New York Times executive editor Jill Abramson commented on the Times’ standards, policies and thoughts on sourcing, online comments, reporting on Libya and more in a recent Q & A with readers.
In response to reader Charlene Flick asking about credibility, “accuracy and truthfulness,” Abramson said that the newspaper does “not hesitate to hit the brakes when there is any uncertainty about the reliability of information we report or lack of sound sourcing.”
Flick specifically asked “Is the Two-Source Rule dead?” but Abramson didn’t directly answer and instead commented on the Times’ “authority on the news” being “rooted in accuracy.” iMediaEthics has written to Abramson seeking a response to the “Is the Two-Source Rule dead?” question and will update with any response.
Separately, Abramson responded to a reader identified only as Anne who asked about the newspaper’s anonymous source policy. Abramson is quoted as saying that “The main thrust of our strategy is that the use of unidentified sources is reserved for situations in which the newspaper could not otherwise print information it considers reliable and newsworthy.” She added that the Times tries to “give as much information as possible about the motivation or possible bias of sources as well as an explanation of why they are a credible source,” and “at least one editor should know the identity of an unidentified source.”
iMediaEthics notes that The New York Times’ Confidential News Sources Policy dictates that if sources aren’t named, reporters need to include “why we consider them authoritative, why they are speaking to us and why they have demanded confidentiality.” Further, anonymous sources can’t be used if they are giving “speculation, unless the very act of speculating is newsworthy,” or if they are giving a “trivial comment.” And sources “must have direct knowledge of the information they are giving us.”
Times’ guidelines also advise on who at the newspaper must know the identity of the source besides the reporter and instruct that the Times’ “standards editor, while not necessarily entitled to know the identity of a confidential source, is responsible for spot-checking compliance with our procedures.”
Also for reference, Abramson addressed anonymous sources in a 2008 Q & A when she was the Times’ managing editor. In that Q & A, Abramson defended the use of anonymous sources while noting sometimes there are “less noble” anonymous sources. For example:
“Anonymous sources can be misguided, wrong or even lie to reporters.”
That Q & A was in light of a column by then-public editor Clark Hoyt about anonymous sources and a study he had Columbia University Graduate School of Journalism students conduct.
In response to a handful of questions about the Times’ reporting on Libya and the Sept. 11, 2012 attack on the U.S. consulate in Benghazi that killed U.S. Ambassador Christopher Stevens and others, Abramson defended the Times’ reporting as “quite aggressive” and “dangerous, difficult reporting.”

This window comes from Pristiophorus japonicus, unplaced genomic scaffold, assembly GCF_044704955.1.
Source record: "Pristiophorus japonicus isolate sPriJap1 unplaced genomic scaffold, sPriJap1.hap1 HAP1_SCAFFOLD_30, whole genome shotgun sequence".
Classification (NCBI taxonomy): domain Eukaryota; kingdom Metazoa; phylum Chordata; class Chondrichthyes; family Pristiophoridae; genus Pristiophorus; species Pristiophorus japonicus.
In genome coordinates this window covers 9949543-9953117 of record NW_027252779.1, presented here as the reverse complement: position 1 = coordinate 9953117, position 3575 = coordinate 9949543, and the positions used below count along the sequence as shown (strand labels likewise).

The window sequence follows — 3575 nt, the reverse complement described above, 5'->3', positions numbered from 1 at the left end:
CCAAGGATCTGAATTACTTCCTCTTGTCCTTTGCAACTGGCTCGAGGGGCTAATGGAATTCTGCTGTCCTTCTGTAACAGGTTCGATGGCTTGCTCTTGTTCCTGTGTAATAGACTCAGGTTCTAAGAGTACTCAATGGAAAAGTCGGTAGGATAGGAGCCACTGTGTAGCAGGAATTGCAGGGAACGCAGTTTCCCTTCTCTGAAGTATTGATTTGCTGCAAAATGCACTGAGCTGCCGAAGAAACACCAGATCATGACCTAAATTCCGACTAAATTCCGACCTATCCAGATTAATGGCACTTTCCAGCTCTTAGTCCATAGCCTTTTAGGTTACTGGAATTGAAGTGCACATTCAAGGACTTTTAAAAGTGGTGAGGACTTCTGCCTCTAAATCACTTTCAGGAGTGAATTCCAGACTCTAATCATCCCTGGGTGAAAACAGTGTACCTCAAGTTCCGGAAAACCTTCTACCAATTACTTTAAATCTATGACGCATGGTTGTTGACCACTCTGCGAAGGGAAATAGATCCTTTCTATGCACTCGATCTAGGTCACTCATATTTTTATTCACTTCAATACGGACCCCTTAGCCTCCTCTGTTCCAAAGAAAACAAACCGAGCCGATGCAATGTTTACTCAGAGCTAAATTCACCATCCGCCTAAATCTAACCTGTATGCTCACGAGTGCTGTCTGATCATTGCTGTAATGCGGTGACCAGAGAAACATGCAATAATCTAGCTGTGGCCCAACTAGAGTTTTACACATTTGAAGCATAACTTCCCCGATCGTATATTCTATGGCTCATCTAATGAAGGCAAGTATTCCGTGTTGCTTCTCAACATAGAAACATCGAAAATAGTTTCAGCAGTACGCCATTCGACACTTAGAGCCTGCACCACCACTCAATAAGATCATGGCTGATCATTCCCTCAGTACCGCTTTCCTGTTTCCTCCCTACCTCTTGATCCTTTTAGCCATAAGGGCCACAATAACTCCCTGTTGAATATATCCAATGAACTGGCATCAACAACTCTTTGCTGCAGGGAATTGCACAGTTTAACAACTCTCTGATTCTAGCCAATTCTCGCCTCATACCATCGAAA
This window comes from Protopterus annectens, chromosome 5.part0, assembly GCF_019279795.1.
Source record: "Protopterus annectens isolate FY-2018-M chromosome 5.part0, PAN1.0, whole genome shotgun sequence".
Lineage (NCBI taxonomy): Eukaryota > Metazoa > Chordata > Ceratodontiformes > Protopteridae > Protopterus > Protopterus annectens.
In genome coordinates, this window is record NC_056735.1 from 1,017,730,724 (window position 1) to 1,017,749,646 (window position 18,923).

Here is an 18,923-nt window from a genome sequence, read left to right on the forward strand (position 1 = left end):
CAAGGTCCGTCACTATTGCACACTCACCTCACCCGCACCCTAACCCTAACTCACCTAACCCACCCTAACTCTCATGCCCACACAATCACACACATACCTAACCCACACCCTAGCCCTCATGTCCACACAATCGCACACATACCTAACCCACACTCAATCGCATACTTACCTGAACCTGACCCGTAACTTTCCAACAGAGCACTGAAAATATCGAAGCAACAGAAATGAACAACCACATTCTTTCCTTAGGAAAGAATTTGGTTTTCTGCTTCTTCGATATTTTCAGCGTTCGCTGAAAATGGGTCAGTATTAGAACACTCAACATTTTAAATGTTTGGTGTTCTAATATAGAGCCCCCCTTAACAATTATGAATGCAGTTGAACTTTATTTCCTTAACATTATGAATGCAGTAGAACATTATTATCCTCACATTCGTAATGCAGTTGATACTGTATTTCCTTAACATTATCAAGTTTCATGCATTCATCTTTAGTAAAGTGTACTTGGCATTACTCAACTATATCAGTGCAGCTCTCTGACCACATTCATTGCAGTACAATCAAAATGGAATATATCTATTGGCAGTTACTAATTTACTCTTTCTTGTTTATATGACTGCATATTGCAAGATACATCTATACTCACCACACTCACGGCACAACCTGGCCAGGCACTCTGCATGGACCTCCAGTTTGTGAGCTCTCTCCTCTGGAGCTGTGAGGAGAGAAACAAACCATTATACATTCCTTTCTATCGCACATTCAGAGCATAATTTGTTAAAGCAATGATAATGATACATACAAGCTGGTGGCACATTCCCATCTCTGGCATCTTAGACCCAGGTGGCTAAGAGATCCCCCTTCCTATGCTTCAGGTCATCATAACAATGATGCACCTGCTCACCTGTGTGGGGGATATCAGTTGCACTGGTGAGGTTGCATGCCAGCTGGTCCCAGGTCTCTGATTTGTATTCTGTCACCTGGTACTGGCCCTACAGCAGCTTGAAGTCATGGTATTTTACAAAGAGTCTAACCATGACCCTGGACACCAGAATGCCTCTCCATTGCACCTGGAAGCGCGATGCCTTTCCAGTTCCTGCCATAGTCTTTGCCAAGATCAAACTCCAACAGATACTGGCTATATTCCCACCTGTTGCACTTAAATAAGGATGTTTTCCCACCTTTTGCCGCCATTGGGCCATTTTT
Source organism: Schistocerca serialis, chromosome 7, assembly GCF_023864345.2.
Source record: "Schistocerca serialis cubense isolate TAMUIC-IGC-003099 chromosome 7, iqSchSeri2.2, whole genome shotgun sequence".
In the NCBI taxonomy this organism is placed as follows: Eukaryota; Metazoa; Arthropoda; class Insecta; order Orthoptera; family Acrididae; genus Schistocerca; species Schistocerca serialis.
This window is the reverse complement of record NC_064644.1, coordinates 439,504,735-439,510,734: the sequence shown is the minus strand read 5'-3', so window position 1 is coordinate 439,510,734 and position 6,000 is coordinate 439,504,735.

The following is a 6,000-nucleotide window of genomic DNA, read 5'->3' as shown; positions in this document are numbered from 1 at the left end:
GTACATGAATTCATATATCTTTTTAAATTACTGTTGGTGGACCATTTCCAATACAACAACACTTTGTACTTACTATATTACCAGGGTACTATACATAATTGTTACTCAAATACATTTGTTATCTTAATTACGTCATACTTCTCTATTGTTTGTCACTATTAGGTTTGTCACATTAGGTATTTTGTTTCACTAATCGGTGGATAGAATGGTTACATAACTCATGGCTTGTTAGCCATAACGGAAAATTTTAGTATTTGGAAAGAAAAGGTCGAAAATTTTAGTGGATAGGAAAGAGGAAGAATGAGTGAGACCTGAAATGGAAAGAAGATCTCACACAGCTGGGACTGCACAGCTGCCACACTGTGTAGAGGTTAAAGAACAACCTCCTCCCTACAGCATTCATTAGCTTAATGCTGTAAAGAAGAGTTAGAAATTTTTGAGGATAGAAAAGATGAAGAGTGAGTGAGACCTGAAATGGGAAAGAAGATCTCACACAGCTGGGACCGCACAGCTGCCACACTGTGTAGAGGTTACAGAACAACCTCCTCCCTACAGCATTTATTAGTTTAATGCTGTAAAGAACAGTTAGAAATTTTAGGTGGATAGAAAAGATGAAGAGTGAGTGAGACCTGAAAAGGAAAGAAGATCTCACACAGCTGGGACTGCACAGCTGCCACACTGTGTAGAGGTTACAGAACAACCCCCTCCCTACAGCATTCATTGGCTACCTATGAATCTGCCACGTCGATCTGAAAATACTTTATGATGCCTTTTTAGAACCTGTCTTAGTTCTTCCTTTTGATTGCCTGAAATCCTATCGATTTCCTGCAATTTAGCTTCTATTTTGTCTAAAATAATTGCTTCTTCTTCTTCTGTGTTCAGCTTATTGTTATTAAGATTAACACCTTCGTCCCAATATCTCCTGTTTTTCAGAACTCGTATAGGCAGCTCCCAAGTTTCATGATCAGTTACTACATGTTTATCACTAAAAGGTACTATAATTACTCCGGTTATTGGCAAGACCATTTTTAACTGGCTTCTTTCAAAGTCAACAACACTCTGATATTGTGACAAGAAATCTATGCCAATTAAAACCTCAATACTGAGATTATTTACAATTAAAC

Abramson defended again the newspaper not putting reports on the Libya hearings on the front page. As iMediaEthics wrote previously, Times public editor Margaret Sullivan called for the newspaper to have “aggressive reporting” on Libya and questioned why, given what she viewed as “significant news value,” the newspaper didn’t feature the hearing on the attack on the front page. (Washington Post public editor Patrick Pexton also called for thorough, deep reporting on the Libya attack, as we noted.)
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Noting that Sullivan disagreed, Abramson said that because the Times “concluded there was little new information in the hearings,” it didn’t warrant front-page print status but it “dominated the Web site throughout the day.”
Another reader, Carla, asked about the New York Times‘ photojournalism standards concerning graphic photos or “self-censorship.”
“We show restraint with pictures that show graphic images involving people or soldiers whose families may not be aware of what has happened to them. We certainly have published photographs that are graphic when they convey important news value. We never feature graphic images gratuitously, and we certainly don’t censor pictures to avoid conveying the news. We do convey the realities of war, sometimes at great risk to our photographers, who have faced daily threats in order to do their amazing work and have suffered grave injuries.”
iMediaEthics has written numerous times about graphic photos in the media, including the New York Times’ and other outlets’ decisions to publish a photo of the dead ambassador Stevens after the attack in Libya. In that case, the Times argued the photo was newsworthy and that Stevens was, according to the caption, “unconscious.” iMediaEthics wrote in August about the Times and the New York Post’s publishing graphic photos of an Aug. 24 shooting at the Empire State Building that showed the shooter and victim dead.
Readers also questioned the Times‘ commenting system. Abramson noted that the newspaper moderates comments and doesn’t “open every article to comments.” She added that
“We consider several factors when deciding which articles should be open to comment: news value of the story; whether we can moderate the comments in a timely way; and whether we have recently hosted comments about the issue explored in the article. On average, comments are left open for 24 hours. We do close comment threads when we believe a discussion has run its course.”
The Times’s website notes that “Verified Commenters,” commenters with “a track record of high-quality comments,” get to post “without moderation.” Those commenters also must provide the Times with their “real identity.”
Check out the full Q & A here.